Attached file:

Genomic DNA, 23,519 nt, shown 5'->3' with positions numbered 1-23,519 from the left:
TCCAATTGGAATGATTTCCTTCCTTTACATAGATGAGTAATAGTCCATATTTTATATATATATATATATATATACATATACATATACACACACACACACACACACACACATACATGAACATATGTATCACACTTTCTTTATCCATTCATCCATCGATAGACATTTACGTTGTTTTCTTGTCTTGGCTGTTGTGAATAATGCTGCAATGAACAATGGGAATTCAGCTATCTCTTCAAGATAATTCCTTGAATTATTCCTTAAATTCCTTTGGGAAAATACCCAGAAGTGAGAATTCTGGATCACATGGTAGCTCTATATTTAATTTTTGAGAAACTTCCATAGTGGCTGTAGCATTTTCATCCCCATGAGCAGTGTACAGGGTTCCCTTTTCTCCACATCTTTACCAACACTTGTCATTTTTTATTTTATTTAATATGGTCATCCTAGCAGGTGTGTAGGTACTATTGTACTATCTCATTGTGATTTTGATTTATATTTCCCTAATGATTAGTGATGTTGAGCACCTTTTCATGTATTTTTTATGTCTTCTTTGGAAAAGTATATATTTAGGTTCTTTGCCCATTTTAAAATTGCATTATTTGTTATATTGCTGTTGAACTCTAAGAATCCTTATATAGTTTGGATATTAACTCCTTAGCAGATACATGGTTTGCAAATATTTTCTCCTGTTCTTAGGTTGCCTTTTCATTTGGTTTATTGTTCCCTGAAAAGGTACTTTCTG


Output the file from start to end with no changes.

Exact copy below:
Genomic DNA, 23,519 nt, shown 5'->3' with positions numbered 1-23,519 from the left:
TCCAATTGGAATGATTTCCTTCCTTTACATAGATGAGTAATAGTCCATATTTTATATATATATATATATATATACATATACATATACACACACACACACACACACACACATACATGAACATATGTATCACACTTTCTTTATCCATTCATCCATCGATAGACATTTACGTTGTTTTCTTGTCTTGGCTGTTGTGAATAATGCTGCAATGAACAATGGGAATTCAGCTATCTCTTCAAGATAATTCCTTGAATTATTCCTTAAATTCCTTTGGGAAAATACCCAGAAGTGAGAATTCTGGATCACATGGTAGCTCTATATTTAATTTTTGAGAAACTTCCATAGTGGCTGTAGCATTTTCATCCCCATGAGCAGTGTACAGGGTTCCCTTTTCTCCACATCTTTACCAACACTTGTCATTTTTTATTTTATTTAATATGGTCATCCTAGCAGGTGTGTAGGTACTATTGTACTATCTCATTGTGATTTTGATTTATATTTCCCTAATGATTAGTGATGTTGAGCACCTTTTCATGTATTTTTTATGTCTTCTTTGGAAAAGTATATATTTAGGTTCTTTGCCCATTTTAAAATTGCATTATTTGTTATATTGCTGTTGAACTCTAAGAATCCTTATATAGTTTGGATATTAACTCCTTAGCAGATACATGGTTTGCAAATATTTTCTCCTGTTCTTAGGTTGCCTTTTCATTTGGTTTATTGTTCCCTGAAAAGGTACTTTCTG